Manufacturing & Prototyping

Impact Tester Device

This lightweight instrument is used for investigating structural response.NASA’s Langley Research Center has developed a portable device to simulate low-velocity impacts on a material or structure. As composite materials are highly susceptible to damage caused by low-velocity impact, they must be designed and evaluated for structural integrity after these types of impacts. The NASA impactor’s design comprises an exterior tube, an instrumented projectile, a spring to propel the projectile, a spring compression device, a release pin, a wooden spacer/locator block, and an optical sensor. The tube can be handheld or rigidly mounted at any angle such that the impact response can be evaluated at specific positions on the test article. In the current configuration, impact energies between 4 and 40 J (between about 3 and 30 ft.-lbs.) can be obtained. Researchers designed a fully functioning prototype for the NASA Engineering and Safety Centers (NESCs) Composite Crew Module (CCM) program for damage tolerance testing. Both the impact force history and projectile velocity are captured during operation.

Posted in: Briefs, Manufacturing & Prototyping

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Spinoff: Wireless Platform Integrates Sensors with Smartphones

The platform, developed using NASA nanotechnology, paved the way for interchangeable smartphone sensors.In 2007, when the Department of Homeland Security (DHS) issued a call for a sensor that could equip a smartphone with the ability to detect dangerous gases and chemicals, Ames Research Center scientist Jing Li had a ready response. Four years earlier, she led a team that wrote a paper on the use of carbon nanotube sensors for gas and organic vapor detection.

Posted in: Articles, Aerospace, Manufacturing & Prototyping, Nanotechnology, Sensors

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Designing for 3D Printing

3D printing has progressed over the past decade to include multimaterial fabrication, enabling production of powerful, functional objects. While many advances have been made, it still has been difficult for non-programmers to create objects made of many materials (or mixtures of materials) without a more user-friendly interface.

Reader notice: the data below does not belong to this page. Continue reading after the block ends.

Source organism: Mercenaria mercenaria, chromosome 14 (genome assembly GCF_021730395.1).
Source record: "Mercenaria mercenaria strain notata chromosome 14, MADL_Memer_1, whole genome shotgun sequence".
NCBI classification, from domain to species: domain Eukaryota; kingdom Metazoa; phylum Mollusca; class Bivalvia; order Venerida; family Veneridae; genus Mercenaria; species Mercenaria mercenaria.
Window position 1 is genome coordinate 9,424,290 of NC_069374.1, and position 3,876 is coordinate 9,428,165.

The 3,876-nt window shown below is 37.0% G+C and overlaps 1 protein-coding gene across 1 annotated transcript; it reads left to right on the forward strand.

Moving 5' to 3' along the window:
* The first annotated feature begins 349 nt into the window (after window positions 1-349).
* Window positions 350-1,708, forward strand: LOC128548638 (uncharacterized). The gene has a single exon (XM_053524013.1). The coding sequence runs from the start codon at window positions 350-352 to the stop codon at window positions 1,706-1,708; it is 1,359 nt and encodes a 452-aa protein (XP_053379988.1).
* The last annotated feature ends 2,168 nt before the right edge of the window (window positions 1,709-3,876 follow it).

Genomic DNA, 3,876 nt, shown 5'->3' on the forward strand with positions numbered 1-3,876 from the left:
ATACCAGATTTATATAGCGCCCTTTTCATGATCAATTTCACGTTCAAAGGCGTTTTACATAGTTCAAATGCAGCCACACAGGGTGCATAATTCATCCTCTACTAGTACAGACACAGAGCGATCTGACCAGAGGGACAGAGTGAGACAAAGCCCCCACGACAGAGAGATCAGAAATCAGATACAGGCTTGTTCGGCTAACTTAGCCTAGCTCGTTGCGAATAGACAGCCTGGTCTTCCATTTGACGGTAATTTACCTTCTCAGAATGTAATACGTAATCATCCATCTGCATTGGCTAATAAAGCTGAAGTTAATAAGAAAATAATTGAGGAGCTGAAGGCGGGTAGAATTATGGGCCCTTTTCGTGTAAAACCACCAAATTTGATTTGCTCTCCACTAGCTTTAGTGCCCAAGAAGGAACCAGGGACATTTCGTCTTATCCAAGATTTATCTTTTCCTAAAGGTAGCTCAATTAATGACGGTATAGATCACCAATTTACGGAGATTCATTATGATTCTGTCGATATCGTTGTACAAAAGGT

Posted in: Articles, Manufacturing & Prototyping, Simulation Software

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New Fabrication Technique Creates More Efficient Plastic Solar Cells

Schematic of a sequentially cast ternary (SeCaT) solar cell. (Peter and Ryan Allen) Researchers from North Carolina State University have developed a new strategy for fabricating more efficient plastic solar cells. The work has implications for developing solar cells with a wider absorption range and increased efficiency.

Posted in: News, Solar Power, Manufacturing & Prototyping, Manufacturing processes

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Technique Could Lower Costs of Making Bioplastics and Biofuel

Ulrica Edlund, professor of polymer technology. While abundant in nature, cellulose is difficult and expensive to find in pure or high-quality form. A Swedish research team has developed an efficient, accurate, and non-destructive way to detect the occurrence and purity of cellulose. The technique can be applied in mixtures of biopolymers as well.

Posted in: News, Manufacturing & Prototyping, Biofuels, Biomaterials, Plastics

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The Crucial Role of Additive Manufacturing at NASA

At NASA, the first steps of the Journey to Mars are well underway with the development of NASA’s next generation launch system and investments in research and technologies that should increase the affordability, capability, and safety of exploration activities.

Posted in: On-Demand Webinars, Manufacturing & Prototyping

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Evaluating the Chemistry of Brake Pads using SEM-EDS

Brake pads are a critical part of a vehicle’s overall braking system. With the broad diversity of available brake pad types, sub-types and unique chemistries there is an open question as to which brake pad provides the best overall performance.

Posted in: White Papers, Automotive, Manufacturing & Prototyping, Materials

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